Breadcrumbs

Syphilis outbreak extends to Adelaide

14 November 2018

An outbreak of infectious syphilis affecting rural and remote Aboriginal communities in the Far North and Eyre and Western regions of South Australia (SA) since November 2016 has now extended to metropolitan Adelaide. A total of 49 cases have been notified in the Far North and Eyre and Western region since the outbreak was declared. In metropolitan Adelaide, a further 15 cases have occurred, with a small but sustained increase in the past six months. This outbreak is part of a multi-jurisdictional outbreak of syphilis occurring across northern Australia in predominantly rural and remote Aboriginal and Torres Strait Islander communities.

Syphilis is highly infectious during the first two years of infection. Pregnant women can transmit syphilis to their babies, which can result in perinatal death, premature delivery, and congenital abnormalities. In SA, five cases of infectious syphilis have occurred in pregnant women, and one child has been born with congenital syphilis. Syphilis also increases the risk of HIV transmission.

Medical practitioners in the outbreak areas and surrounding regions are advised to:

  • Offer syphilis testing to Aboriginal and Torres Strait Islander people and their partners in the following circumstances:
    • Where there is a clinical suspicion of syphilis.
    • During routine sexually transmitted infection (STI) screening in 16-40 year olds (offer HIV testing as well).
    • In anyone who is diagnosed with another STI such as chlamydia, gonorrhoea or trichomonas (offer HIV testing as well).
    • In anyone aged 16-40 years who is having a blood test for another reason – e.g. during an adult health check, or emergency department presentation.
    • During antenatal testing – in addition to testing at the first visit (10-12 weeks), repeat testing at 28 weeks, 36 weeks, at delivery, and at the 6 week post-natal check.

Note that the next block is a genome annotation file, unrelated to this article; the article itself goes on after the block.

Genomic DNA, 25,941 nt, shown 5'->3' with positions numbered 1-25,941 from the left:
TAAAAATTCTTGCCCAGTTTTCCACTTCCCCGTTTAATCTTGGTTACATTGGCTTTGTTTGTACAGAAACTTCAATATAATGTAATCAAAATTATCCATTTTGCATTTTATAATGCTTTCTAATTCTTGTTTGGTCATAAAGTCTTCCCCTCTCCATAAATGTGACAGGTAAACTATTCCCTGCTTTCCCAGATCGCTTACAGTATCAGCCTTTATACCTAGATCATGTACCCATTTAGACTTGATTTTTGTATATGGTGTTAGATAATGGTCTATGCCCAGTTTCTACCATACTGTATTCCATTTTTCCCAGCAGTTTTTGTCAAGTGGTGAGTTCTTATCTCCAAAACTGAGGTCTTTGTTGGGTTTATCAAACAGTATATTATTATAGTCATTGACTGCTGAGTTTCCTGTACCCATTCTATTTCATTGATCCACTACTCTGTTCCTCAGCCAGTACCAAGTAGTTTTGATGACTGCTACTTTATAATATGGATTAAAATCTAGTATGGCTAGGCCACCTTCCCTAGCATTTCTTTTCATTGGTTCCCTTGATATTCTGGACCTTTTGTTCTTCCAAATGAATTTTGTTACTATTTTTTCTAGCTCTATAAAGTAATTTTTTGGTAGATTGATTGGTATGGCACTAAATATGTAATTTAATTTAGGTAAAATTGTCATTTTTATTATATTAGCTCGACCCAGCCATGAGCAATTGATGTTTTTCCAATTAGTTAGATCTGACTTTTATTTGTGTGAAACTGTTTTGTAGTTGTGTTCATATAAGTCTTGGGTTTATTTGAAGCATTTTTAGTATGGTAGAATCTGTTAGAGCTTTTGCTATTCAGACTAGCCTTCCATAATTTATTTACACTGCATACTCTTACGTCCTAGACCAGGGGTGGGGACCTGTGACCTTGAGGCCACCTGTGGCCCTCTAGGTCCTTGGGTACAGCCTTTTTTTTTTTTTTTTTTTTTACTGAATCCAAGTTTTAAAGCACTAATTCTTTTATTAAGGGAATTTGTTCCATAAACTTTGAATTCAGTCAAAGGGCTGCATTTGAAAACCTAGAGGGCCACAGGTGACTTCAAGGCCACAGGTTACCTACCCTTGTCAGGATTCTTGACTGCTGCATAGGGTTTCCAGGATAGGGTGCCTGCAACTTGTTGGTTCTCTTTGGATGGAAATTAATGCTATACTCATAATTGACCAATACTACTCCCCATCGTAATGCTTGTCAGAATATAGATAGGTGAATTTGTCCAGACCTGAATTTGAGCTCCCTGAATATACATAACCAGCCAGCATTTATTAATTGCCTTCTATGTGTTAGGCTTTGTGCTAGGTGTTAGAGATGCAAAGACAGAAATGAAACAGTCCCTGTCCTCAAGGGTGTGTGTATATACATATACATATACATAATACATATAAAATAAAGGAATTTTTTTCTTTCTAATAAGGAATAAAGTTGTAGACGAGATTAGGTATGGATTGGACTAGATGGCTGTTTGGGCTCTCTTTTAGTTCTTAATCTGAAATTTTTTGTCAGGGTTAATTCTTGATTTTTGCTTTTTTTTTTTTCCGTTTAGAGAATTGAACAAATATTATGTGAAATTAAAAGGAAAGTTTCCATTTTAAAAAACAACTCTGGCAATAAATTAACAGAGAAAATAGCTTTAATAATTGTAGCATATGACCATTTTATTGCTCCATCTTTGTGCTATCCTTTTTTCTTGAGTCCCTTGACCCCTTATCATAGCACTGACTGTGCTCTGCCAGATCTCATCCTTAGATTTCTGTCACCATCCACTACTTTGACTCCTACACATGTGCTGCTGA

• Offer screening for syphilis in all sexually active patients, if considered at risk.
  • Contact SA Pathology (ph 8222 3000) or Adelaide Sexual Health Centre (ph 7117 2800) if assistance with interpretation of syphilis serology results is required.

Medical practitioners should:

  • Treat infectious syphilis (duration <2 years) with:
    • Intramuscular (IM) benzathine penicillin 1.8g (2.4 million units).
    • Women diagnosed in the third trimester should be treated with a second dose of IM benzathine penicillin 1.8g (2.4 million units) 7 days later.
  • Treat patients likely to have had untreated syphilis for longer than 2 years, or of unknown duration, with three doses of IM benzathine penicillin 1.8g (2.4 million) given 7 days apart.
  • If there is a history of penicillin allergy, consult with an Infectious Diseases or Sexual Health Physician.
  • Test and treat for syphilis on the same day of presentation for all people with genital ulcers – do not wait for a positive result.
  • Notify cases of syphilis to the Communicable Disease Control Branch on 1300 232 272.

Locating, testing, and treating partners of infectious cases is also important in controlling syphilis.


Dr Louise Flood –Director, Communicable Disease Control Branch

For updated information on notifiable diseases in South Australia visit: www.sahealth.sa.gov.au/NotifiableDiseaseReporting

^ Back to top